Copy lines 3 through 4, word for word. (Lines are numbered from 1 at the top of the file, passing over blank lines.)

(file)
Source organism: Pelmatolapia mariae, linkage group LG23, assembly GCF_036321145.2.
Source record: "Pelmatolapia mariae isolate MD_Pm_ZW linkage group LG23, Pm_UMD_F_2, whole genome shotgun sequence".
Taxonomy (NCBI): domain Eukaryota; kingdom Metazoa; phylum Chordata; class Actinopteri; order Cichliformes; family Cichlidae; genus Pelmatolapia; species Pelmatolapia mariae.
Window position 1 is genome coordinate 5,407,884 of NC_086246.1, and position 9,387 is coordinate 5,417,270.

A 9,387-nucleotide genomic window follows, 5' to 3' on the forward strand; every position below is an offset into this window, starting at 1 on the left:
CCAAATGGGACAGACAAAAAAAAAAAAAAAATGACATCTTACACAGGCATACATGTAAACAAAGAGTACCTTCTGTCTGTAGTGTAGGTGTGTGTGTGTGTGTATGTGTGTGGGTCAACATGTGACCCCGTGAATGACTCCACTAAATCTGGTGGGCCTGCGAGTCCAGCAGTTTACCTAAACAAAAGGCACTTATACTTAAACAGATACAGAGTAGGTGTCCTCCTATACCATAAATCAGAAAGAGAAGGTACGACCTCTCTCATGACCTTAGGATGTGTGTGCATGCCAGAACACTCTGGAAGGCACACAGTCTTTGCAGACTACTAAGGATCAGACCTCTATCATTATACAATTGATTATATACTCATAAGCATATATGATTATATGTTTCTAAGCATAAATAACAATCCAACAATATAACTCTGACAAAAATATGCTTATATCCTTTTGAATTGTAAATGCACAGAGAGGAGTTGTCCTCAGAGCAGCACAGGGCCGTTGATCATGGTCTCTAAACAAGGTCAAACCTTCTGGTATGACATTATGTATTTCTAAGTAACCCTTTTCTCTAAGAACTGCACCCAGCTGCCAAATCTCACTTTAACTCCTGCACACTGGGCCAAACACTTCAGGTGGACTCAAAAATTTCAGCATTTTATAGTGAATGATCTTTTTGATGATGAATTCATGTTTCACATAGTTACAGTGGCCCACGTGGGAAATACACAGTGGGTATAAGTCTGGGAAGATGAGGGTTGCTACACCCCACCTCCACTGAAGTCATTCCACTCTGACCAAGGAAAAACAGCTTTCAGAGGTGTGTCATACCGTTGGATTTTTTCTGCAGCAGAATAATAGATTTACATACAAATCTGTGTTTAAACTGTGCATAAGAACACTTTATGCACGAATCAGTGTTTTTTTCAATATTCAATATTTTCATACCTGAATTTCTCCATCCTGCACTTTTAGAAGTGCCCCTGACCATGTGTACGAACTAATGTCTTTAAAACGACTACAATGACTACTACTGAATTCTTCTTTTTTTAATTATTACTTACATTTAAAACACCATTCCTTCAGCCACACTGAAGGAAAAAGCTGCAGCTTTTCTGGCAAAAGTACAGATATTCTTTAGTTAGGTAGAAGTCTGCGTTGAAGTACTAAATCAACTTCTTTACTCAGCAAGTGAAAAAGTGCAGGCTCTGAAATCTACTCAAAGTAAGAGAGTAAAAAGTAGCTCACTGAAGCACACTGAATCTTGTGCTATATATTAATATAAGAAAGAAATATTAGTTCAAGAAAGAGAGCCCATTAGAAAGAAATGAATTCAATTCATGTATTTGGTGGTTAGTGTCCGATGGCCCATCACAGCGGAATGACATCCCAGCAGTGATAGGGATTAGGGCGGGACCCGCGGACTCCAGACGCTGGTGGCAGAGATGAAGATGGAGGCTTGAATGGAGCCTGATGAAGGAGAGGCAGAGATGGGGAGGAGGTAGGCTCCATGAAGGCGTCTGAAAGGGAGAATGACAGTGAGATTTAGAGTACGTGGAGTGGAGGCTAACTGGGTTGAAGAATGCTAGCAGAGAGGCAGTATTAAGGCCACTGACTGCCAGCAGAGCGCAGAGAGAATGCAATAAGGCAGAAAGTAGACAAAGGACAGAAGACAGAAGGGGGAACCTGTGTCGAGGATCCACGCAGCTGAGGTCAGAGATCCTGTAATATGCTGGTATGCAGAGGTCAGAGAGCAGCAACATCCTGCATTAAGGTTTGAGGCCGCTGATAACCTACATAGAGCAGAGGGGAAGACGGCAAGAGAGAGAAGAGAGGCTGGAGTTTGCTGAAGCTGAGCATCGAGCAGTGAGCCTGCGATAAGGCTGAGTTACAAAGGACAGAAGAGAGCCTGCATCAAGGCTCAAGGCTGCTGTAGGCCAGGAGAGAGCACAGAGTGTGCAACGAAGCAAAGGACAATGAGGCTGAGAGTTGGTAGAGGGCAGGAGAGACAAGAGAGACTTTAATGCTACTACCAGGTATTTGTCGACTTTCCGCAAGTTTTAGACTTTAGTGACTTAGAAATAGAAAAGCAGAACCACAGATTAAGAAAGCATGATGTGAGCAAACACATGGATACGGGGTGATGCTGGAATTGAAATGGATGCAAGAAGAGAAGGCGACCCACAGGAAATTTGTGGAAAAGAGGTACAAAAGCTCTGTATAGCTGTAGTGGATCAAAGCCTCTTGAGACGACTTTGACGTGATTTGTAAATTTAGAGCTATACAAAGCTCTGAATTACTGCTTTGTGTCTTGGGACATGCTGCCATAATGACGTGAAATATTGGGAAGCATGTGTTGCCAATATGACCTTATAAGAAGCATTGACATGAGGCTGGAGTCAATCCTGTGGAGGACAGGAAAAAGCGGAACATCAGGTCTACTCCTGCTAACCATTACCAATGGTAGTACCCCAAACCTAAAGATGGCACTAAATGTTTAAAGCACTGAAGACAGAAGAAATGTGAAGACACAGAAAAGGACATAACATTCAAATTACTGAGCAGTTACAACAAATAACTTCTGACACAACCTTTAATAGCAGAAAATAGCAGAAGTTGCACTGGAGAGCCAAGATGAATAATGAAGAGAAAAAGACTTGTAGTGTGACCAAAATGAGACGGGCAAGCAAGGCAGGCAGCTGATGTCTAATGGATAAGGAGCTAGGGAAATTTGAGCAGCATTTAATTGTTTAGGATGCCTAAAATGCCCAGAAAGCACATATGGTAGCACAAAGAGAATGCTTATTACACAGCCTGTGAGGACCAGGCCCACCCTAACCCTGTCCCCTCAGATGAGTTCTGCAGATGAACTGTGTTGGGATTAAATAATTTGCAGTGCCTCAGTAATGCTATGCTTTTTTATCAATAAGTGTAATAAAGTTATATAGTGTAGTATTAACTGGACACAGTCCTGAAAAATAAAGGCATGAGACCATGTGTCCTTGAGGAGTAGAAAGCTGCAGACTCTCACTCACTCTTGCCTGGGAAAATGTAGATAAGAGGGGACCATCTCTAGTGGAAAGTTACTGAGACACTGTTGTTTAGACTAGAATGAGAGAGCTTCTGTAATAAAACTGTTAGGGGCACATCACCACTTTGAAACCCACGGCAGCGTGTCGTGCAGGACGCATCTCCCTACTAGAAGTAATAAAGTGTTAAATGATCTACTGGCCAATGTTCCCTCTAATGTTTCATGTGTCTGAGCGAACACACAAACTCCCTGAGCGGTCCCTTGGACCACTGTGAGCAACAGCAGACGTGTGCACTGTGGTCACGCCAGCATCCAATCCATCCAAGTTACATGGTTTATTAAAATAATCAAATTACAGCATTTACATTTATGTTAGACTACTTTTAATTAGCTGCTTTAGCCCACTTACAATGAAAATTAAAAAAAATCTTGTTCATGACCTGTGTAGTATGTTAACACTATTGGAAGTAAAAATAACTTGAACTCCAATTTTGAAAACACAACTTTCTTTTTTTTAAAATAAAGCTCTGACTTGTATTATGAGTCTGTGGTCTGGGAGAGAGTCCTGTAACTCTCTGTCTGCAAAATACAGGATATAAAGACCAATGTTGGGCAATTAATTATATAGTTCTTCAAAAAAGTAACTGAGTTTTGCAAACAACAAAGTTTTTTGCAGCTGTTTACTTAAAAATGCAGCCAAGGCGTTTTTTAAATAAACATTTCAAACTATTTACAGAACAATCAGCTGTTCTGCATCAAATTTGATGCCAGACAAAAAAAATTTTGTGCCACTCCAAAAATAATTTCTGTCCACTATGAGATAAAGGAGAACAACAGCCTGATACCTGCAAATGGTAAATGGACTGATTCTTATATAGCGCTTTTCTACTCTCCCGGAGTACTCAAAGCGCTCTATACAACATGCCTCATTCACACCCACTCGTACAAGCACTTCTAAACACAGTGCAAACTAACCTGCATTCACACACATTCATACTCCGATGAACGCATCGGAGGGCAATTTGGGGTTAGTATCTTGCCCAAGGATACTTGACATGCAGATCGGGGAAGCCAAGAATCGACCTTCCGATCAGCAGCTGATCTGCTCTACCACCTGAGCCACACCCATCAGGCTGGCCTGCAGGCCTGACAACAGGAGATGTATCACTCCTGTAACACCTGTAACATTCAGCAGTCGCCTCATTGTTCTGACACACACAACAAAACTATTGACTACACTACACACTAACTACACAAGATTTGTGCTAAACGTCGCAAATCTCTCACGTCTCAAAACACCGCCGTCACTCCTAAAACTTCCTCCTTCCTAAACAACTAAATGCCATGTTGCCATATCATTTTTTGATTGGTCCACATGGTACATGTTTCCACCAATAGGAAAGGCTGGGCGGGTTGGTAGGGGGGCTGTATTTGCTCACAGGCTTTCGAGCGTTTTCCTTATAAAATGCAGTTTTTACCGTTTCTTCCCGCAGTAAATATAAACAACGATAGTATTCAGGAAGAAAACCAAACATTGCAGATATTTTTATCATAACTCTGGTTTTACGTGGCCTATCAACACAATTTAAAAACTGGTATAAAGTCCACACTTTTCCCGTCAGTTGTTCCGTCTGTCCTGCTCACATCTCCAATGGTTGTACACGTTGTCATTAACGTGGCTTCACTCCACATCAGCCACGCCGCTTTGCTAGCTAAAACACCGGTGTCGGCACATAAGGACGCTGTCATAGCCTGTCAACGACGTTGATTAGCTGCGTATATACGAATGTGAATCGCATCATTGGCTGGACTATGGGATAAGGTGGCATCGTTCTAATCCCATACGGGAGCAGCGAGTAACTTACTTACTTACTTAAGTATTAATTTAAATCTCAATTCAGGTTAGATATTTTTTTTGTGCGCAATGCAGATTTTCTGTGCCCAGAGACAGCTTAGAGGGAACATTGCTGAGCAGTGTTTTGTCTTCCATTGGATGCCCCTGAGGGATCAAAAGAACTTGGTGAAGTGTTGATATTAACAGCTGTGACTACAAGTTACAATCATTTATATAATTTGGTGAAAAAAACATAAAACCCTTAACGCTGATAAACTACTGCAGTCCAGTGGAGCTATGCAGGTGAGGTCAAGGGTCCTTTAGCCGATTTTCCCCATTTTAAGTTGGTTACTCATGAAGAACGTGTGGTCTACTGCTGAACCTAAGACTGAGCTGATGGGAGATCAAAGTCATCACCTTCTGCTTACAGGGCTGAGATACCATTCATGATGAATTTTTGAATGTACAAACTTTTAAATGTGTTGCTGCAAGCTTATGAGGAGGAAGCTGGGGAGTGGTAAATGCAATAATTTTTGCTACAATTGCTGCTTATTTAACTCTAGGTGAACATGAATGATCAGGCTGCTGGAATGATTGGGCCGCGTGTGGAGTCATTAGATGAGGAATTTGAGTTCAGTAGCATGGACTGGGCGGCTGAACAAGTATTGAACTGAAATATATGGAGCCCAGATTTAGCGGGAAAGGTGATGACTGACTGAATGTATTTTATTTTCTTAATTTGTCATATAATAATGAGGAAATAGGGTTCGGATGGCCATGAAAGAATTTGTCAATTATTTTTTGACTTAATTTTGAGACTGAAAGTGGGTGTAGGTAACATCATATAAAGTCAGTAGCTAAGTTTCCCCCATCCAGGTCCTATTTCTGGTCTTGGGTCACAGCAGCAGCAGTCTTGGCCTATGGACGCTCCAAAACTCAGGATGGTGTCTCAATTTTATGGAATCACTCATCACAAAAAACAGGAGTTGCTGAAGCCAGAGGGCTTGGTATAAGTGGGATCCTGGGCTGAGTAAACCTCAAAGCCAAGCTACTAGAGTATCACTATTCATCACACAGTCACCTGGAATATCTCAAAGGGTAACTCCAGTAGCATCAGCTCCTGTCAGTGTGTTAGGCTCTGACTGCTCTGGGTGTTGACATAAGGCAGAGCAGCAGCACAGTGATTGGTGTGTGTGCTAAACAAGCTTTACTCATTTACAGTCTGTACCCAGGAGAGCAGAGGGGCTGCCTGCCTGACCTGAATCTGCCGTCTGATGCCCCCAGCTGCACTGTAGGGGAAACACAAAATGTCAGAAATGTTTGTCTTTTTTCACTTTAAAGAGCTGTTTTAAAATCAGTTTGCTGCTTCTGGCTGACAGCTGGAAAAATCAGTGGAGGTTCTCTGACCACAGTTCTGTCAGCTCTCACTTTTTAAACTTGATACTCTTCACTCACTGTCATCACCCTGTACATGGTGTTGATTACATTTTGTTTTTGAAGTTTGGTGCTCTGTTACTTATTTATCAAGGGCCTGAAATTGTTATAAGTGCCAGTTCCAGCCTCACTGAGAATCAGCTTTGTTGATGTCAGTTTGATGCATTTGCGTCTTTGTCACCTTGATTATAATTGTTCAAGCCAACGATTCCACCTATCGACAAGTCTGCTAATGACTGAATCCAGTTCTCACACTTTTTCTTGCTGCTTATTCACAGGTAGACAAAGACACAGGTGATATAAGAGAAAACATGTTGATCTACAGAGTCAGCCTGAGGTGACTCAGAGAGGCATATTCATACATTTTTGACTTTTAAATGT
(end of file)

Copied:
Taxonomy (NCBI): domain Eukaryota; kingdom Metazoa; phylum Chordata; class Actinopteri; order Cichliformes; family Cichlidae; genus Pelmatolapia; species Pelmatolapia mariae.
Window position 1 is genome coordinate 5,407,884 of NC_086246.1, and position 9,387 is coordinate 5,417,270.